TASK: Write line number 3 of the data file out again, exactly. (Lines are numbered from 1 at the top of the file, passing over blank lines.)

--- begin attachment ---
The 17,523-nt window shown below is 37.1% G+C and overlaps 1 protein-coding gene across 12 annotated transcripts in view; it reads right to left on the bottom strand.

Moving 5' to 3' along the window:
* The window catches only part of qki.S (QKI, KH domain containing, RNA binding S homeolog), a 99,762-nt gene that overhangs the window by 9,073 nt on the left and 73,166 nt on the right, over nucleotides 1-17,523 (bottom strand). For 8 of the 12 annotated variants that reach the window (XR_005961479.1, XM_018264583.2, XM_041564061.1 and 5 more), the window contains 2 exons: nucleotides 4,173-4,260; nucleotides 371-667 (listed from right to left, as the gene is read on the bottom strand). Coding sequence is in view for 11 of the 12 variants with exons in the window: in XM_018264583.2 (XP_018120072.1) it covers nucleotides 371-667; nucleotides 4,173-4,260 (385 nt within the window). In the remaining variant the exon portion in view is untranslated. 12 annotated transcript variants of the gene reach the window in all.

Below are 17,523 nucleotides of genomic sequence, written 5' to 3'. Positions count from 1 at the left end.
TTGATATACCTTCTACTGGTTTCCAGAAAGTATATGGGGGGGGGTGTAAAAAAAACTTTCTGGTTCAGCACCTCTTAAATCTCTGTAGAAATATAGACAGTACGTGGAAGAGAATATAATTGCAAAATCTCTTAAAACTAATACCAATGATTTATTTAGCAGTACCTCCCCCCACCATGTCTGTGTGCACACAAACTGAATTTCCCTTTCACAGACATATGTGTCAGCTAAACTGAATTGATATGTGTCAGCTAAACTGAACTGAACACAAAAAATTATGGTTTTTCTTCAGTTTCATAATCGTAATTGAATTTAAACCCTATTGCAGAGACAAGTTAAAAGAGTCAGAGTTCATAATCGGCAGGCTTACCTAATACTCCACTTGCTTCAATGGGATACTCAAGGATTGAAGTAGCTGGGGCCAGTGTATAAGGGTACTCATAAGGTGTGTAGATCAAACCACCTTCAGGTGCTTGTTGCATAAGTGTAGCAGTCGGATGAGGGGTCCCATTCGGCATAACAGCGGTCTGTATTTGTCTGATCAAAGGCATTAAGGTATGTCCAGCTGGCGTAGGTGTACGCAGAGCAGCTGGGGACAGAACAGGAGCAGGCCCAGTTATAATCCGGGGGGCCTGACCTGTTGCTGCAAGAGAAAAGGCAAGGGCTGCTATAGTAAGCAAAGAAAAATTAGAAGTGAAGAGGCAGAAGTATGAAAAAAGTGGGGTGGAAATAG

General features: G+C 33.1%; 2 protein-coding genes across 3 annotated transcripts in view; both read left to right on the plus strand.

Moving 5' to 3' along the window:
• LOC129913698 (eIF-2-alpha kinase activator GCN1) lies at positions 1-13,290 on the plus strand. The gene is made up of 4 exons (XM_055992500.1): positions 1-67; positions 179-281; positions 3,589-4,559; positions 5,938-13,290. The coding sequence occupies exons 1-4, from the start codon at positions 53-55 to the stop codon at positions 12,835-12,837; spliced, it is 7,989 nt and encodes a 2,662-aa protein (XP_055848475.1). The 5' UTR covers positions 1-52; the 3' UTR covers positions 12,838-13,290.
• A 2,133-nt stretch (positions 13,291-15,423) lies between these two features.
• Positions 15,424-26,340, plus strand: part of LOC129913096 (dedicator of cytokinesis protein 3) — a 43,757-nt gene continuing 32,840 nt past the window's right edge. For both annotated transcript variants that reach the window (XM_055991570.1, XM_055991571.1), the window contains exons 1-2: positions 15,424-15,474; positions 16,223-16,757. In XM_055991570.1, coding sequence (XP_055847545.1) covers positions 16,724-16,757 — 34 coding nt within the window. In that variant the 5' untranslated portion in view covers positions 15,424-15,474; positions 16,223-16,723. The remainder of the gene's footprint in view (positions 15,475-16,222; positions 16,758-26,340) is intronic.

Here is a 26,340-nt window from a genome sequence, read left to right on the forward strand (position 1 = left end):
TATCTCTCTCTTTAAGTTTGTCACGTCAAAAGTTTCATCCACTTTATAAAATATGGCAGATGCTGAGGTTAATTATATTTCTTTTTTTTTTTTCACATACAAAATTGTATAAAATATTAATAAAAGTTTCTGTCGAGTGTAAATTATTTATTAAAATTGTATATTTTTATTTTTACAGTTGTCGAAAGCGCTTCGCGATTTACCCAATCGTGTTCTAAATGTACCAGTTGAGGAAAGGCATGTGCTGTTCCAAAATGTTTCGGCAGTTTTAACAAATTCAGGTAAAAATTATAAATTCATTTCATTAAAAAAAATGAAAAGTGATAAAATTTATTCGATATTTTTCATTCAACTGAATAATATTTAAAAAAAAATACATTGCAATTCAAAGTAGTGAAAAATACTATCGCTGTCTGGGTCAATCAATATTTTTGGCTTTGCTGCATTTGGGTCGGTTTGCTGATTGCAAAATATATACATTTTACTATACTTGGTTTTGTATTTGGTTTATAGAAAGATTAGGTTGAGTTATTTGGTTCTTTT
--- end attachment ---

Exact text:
* The window catches only part of qki.S (QKI, KH domain containing, RNA binding S homeolog), a 99,762-nt gene that overhangs the window by 9,073 nt on the left and 73,166 nt on the right, over nucleotides 1-17,523 (bottom strand). For 8 of the 12 annotated variants that reach the window (XR_005961479.1, XM_018264583.2, XM_041564061.1 and 5 more), the window contains 2 exons: nucleotides 4,173-4,260; nucleotides 371-667 (listed from right to left, as the gene is read on the bottom strand). Coding sequence is in view for 11 of the 12 variants with exons in the window: in XM_018264583.2 (XP_018120072.1) it covers nucleotides 371-667; nucleotides 4,173-4,260 (385 nt within the window). In the remaining variant the exon portion in view is untranslated. 12 annotated transcript variants of the gene reach the window in all.